Sources told us this week that Goodby, Silverstein & Partners will soon be closing its New York City office, but we now hear from the leaders of that office and from Jeff Goodby himself that the rumor is not true.
GS&P declined to give us a statement after more than one party close to the matter told us that the office would be shutting down. After this post went live, however, the office’s principals contacted us to say that, while they did recently downsize, they plan to remain in business.
The most recent news regarding Goodby’s Manhattan location concerned The New York Post: the agency won the classic Murdoch tabloid back in October of 2014, and its copy-heavy OOH ads adorned the subways for several months through late 2014/early 2015. They were really quite good, and the “If you don’t want it on Page Six, don’t do it” line was particularly fitting given certain stories that appeared in that very publication several months later.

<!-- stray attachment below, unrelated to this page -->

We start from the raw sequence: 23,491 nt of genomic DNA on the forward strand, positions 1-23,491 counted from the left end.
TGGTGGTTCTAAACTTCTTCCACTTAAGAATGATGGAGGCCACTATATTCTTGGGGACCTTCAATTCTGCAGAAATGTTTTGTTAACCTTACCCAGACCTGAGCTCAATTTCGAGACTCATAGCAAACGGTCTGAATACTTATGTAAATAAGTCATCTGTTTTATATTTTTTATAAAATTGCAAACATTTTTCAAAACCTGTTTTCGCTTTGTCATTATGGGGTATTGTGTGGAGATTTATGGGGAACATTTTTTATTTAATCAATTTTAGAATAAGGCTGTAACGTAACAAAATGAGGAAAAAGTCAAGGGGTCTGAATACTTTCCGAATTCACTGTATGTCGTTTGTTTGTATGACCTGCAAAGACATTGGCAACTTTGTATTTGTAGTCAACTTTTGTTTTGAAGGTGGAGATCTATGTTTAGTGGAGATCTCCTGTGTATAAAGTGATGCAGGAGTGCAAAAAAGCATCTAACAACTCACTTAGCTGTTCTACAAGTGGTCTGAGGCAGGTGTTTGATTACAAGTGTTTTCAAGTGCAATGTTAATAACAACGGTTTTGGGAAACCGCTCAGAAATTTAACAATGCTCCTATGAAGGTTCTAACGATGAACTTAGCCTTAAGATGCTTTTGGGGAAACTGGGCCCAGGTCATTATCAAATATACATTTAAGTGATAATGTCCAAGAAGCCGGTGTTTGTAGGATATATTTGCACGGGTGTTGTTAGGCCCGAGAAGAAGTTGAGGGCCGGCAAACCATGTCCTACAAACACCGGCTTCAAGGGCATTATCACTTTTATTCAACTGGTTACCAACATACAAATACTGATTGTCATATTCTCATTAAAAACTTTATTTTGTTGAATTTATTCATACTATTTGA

The office made some staffing changes last year as well. Last May, GS&P NY hired Paul Caiozzo, a freelancer and creative director who’d been with Twofifteenmccann, CP+B and others to run the New York team; when the agency promoted Eric Kallman to ECD earlier this year amidst a larger shift in responsibilities, they indicated that he would stay in that role. Caiozzo replaced ECD Christian Haas, who left the shop last May and currently sits on the IAB advisory board while freelancing for various parties in the New York area.
Caiozzo was hired in part to lead the Comcast/XFINITY account, and Jeff Goodby’s internal memo announcing layoffs in the San Francisco office last month specifically named the failed Comcast/Time Warner merger as the reason that the New York office “will now be smaller.”
The story’s original source says that over half the office’s staffers were let go and that remaining employees were told to wait until after the upcoming Cannes festival.
When GS&P first announced its New York expansion in January 2013, Stuart Elliott gave it a full New York Times writeup. At the time, Goodby said, “I don’t think Rich and I felt we needed a New York office. In fact, it was more unique to not have one.”
Goodby said that the agency has no plans to close any of its offices at this moment.